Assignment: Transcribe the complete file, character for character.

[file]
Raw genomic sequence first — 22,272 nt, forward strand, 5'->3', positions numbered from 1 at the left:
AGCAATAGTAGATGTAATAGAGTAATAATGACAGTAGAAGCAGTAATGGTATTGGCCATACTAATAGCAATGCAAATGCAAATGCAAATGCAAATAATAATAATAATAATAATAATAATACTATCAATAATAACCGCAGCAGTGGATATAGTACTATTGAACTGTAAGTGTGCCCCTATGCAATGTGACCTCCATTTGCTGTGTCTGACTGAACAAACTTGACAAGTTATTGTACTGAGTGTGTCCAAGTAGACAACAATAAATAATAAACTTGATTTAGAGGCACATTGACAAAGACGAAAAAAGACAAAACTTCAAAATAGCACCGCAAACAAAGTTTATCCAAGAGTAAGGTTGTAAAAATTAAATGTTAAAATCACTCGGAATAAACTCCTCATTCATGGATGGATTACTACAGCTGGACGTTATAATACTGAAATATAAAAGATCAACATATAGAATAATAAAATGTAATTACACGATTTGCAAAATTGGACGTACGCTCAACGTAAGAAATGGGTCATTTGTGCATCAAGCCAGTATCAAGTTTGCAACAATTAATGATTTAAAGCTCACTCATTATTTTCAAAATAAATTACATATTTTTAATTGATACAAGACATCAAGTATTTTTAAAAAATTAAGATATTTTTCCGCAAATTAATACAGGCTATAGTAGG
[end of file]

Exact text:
Raw genomic sequence first — 22,272 nt, forward strand, 5'->3', positions numbered from 1 at the left:
AGCAATAGTAGATGTAATAGAGTAATAATGACAGTAGAAGCAGTAATGGTATTGGCCATACTAATAGCAATGCAAATGCAAATGCAAATGCAAATAATAATAATAATAATAATAATAATACTATCAATAATAACCGCAGCAGTGGATATAGTACTATTGAACTGTAAGTGTGCCCCTATGCAATGTGACCTCCATTTGCTGTGTCTGACTGAACAAACTTGACAAGTTATTGTACTGAGTGTGTCCAAGTAGACAACAATAAATAATAAACTTGATTTAGAGGCACATTGACAAAGACGAAAAAAGACAAAACTTCAAAATAGCACCGCAAACAAAGTTTATCCAAGAGTAAGGTTGTAAAAATTAAATGTTAAAATCACTCGGAATAAACTCCTCATTCATGGATGGATTACTACAGCTGGACGTTATAATACTGAAATATAAAAGATCAACATATAGAATAATAAAATGTAATTACACGATTTGCAAAATTGGACGTACGCTCAACGTAAGAAATGGGTCATTTGTGCATCAAGCCAGTATCAAGTTTGCAACAATTAATGATTTAAAGCTCACTCATTATTTTCAAAATAAATTACATATTTTTAATTGATACAAGACATCAAGTATTTTTAAAAAATTAAGATATTTTTCCGCAAATTAATACAGGCTATAGTAGG